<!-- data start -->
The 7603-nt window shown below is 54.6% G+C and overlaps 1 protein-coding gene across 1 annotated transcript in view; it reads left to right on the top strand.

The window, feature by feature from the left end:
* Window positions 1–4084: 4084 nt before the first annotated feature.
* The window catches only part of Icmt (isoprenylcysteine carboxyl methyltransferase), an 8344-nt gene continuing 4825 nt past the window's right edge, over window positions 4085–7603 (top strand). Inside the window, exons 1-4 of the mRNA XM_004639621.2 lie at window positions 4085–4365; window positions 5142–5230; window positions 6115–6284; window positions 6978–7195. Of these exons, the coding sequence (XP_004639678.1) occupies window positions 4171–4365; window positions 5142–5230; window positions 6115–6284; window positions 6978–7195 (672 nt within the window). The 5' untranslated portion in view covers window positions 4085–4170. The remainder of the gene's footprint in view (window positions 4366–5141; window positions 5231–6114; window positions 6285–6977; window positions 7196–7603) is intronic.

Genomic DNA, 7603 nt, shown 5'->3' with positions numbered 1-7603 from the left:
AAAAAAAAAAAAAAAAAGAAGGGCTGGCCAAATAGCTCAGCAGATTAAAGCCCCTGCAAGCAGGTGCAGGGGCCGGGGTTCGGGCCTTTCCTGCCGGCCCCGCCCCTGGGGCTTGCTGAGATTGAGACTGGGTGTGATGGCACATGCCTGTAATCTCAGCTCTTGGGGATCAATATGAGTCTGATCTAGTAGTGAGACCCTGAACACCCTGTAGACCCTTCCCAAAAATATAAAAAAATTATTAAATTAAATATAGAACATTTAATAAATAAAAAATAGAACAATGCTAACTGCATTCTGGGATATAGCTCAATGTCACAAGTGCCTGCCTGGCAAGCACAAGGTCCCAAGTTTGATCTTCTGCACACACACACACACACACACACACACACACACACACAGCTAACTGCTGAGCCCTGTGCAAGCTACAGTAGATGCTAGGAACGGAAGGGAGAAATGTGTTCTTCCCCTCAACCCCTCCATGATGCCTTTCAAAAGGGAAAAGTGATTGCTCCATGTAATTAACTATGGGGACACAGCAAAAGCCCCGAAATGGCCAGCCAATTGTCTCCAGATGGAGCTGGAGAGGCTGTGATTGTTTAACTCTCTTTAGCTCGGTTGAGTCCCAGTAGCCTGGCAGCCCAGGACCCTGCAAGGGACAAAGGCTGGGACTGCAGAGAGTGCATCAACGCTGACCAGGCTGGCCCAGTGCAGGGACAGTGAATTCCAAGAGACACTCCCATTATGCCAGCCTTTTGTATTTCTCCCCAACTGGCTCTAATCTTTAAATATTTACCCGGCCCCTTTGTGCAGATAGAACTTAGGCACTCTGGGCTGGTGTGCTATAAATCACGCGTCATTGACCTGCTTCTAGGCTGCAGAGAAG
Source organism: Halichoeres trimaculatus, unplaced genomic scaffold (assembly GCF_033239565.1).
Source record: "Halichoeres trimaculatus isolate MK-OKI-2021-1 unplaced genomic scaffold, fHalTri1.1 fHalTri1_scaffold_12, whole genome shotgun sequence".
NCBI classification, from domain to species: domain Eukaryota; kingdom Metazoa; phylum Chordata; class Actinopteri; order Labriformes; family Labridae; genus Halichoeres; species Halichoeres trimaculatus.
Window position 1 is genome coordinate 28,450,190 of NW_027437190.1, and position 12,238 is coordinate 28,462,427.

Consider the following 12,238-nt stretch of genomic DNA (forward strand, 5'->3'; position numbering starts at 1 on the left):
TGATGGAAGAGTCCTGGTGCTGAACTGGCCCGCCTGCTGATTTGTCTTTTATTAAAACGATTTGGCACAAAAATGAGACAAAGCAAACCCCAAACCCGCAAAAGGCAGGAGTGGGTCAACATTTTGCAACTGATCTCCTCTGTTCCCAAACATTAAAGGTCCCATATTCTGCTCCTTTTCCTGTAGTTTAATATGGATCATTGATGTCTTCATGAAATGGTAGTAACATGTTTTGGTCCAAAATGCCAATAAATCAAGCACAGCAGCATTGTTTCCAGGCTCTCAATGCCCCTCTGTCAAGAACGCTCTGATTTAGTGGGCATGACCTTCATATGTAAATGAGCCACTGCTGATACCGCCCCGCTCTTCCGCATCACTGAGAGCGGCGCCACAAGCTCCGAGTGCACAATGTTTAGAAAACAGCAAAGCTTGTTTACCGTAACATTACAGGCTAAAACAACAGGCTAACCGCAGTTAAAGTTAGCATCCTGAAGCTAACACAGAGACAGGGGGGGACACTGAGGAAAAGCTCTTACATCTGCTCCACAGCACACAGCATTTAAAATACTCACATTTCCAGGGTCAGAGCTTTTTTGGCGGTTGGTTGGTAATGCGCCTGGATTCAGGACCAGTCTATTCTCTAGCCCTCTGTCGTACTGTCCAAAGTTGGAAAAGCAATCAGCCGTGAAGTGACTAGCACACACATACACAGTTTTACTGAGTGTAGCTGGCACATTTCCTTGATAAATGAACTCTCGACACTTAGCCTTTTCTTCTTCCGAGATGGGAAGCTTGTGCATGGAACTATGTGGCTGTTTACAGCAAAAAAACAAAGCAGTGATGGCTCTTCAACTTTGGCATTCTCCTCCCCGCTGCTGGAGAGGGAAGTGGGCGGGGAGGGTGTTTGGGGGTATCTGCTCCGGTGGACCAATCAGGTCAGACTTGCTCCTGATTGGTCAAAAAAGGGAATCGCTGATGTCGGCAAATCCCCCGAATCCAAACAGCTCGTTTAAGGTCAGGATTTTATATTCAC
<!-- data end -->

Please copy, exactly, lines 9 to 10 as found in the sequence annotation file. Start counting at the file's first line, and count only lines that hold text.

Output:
NCBI classification, from domain to species: domain Eukaryota; kingdom Metazoa; phylum Chordata; class Actinopteri; order Labriformes; family Labridae; genus Halichoeres; species Halichoeres trimaculatus.
Window position 1 is genome coordinate 28,450,190 of NW_027437190.1, and position 12,238 is coordinate 28,462,427.